NY Medical Center Faces HIPAA PenaltyState Attorney General Says Settlement Is 'Warning' to Others
New York's state attorney general has taken action to penalize a hospital and make sure it beefs up training after a nurse practitioner gave patients' information to her future employer without getting the patients' permission, a HIPAA violation.
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The University of Rochester Medical Center was fined $15,000 and must carry out a corrective action plan under the terms of the state settlement for the incident, which affected about 3,400 patients.
The move is just the latest in a series of HIPAA enforcement actions that state attorneys general have taken, based on their authority under the HITECH Act. In November, Connecticut's attorney general levied a $90,000 fine against Hartford Hospital and its vendor EMC in the state's latest HIPAA settlement, which was related to a 2012 breach (see State Fines Hospital, EMC After Breach).
The New York settlement requires University of Rochester Medical Center to train its workforce on policies and procedures related to protected patient health information and notify the state attorney general of future breaches, New York Attorney General Eric Schneiderman says in a statement.
"This settlement strengthens protections for patients at URMC, and it puts other healthcare entities on notice that my office will enforce HIPAA data breach provisions," Schneiderman says. "Other medical centers, hospitals, healthcare providers and healthcare entities should view this settlement as a warning and take the time now to review and amend, as needed, their own policies and procedures to better protect private patient information."
In the spring of this year, a URMC nurse practitioner gave a list containing 3,403 patient names, addresses, and diagnoses to her future employer, Greater Rochester Neurology, without first obtaining authorization from the patients, according to the attorney general's statement. On April 21, Greater Rochester Neurology used the information to mail letters to the patients on the list informing them that the nurse practitioner would be joining the practice and advising them of how to switch to the new provider, the statement notes.
A spokesman for the New York attorney general's office declined to comment on whether the state will pursue any enforcement actions against Greater Rochester Neurology in the matter. As for the fine levied against URMC, "there is no maximum HIPAA fine," he says. "The fines, like all penalties, are determined in light of all the circumstances."
URMC did not immediately respond to Information Security Media Group's request for comment.
Privacy attorney Adam Greene of the law firm Davis Wright Tremaine says the URMC incident highlights a tricky HIPAA-related dilemma for some clinicians.
"It is often challenging to navigate HIPAA when a healthcare professional changes practices," he says. "From a treatment perspective, healthcare professionals rightfully consider themselves to have an ongoing relationship with their patients and may expect that they can take a patient list with them. But navigating HIPAA can be a challenge, because the patient list arguably belongs to the former employer, not the treating healthcare professional, and HIPAA is unclear as to whether the healthcare professional continues to have a relationship with the patients when changing practices, which is relevant to whether HIPAA permits one practice to disclose the patient list to the other practice."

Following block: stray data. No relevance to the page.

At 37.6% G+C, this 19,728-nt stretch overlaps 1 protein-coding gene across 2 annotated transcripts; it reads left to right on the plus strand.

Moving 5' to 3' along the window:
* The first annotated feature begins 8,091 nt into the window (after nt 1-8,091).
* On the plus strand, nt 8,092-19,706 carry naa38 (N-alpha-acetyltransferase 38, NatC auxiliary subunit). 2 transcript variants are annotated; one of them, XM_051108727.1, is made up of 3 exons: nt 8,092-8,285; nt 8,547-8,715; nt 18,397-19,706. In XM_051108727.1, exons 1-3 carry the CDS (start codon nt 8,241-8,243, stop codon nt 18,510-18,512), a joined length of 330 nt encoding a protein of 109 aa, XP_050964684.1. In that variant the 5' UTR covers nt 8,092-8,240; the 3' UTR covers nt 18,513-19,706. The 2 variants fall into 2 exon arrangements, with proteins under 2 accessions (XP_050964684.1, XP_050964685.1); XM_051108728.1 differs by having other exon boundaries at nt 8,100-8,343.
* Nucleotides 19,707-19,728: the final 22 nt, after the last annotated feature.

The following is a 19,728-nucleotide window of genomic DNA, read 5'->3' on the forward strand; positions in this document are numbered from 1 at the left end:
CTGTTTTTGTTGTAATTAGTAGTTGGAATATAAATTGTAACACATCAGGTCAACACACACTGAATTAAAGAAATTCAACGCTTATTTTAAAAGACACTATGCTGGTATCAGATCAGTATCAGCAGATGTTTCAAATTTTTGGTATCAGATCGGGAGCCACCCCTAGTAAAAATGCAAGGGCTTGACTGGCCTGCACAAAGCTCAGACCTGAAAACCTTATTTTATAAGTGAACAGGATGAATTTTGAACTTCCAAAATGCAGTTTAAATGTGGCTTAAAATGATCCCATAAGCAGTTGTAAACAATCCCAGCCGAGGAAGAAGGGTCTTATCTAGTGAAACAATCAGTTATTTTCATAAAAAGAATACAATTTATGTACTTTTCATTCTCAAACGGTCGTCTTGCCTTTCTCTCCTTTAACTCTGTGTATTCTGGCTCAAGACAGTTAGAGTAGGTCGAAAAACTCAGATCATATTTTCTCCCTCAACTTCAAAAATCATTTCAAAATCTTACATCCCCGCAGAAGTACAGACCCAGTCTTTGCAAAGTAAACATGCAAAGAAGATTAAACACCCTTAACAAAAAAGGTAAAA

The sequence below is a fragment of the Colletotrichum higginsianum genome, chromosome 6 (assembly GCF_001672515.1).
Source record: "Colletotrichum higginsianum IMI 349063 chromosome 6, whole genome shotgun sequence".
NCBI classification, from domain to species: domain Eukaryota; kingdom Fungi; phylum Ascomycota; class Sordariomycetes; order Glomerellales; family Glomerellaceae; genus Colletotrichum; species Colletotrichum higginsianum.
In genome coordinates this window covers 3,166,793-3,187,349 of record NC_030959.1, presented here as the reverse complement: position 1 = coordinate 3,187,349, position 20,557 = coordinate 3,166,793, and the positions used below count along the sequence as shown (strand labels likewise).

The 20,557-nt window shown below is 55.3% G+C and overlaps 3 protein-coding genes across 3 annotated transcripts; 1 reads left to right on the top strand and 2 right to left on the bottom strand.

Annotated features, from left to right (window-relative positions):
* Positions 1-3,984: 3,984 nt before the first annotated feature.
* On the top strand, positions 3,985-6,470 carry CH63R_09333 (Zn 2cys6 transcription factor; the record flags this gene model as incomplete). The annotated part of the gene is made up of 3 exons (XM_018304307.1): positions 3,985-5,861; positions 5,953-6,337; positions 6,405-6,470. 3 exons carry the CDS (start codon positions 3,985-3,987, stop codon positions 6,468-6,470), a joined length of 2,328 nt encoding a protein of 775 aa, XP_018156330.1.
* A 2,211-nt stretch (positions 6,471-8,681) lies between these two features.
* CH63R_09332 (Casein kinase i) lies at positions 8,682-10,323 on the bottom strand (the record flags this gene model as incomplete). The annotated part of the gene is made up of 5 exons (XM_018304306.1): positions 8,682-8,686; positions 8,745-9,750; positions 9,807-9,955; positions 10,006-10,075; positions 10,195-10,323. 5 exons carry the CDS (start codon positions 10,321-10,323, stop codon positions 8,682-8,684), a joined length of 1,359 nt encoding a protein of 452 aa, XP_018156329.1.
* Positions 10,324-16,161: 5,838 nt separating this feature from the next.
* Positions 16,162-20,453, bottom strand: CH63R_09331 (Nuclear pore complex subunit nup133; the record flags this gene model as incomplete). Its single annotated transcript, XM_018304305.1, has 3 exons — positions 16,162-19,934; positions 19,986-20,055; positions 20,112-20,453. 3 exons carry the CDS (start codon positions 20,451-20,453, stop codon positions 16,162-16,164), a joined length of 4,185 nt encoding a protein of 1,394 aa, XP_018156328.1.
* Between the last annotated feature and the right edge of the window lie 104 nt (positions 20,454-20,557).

These issues can be navigated in other ways, such as through appropriate business associate agreements between the practices, he notes, but that requires careful planning and coordination.
"Making matters worse, the HIPAA violation may fall on the practice that didn't even benefit from the communications to the patients - the practice that the healthcare professional left," as was the case in the URMC incident, Greene notes.
Other State Actions
New York is among a handful of states whose attorneys general have pursued HIPAA enforcement cases. Other states that have issued HIPAA-related settlements in breach cases include Connecticut and Massachusetts.
Former Connecticut Attorney General Richard Blumenthal in July 2010 reached a settlement with health insurer Health Net to pay $250,000 and implement a corrective action plan after a breach that affected 1.9 million individuals. That case marked the first time a state attorney general filed a HIPAA civil lawsuit. Since then, Connecticut's AG office has reached HIPAA settlements in "fewer than 10" cases, a spokesman in the state's AG office says.
The largest settlement in Massachusetts so far was a 2012 settlement with South Shore Hospital, which agreed to pay $750,000 to resolve allegations that it failed to protect the information of more than 800,000 consumers in a 2010 data breach.
Other more recent Massachusetts AG actions include a $150,000 settlement with Women and Infants Hospital of Rhode Island; a $100,000 settlement with Beth Israel Deaconess Medical Center in Boston; and a $40,000 settlement with Boston Children's Hospital.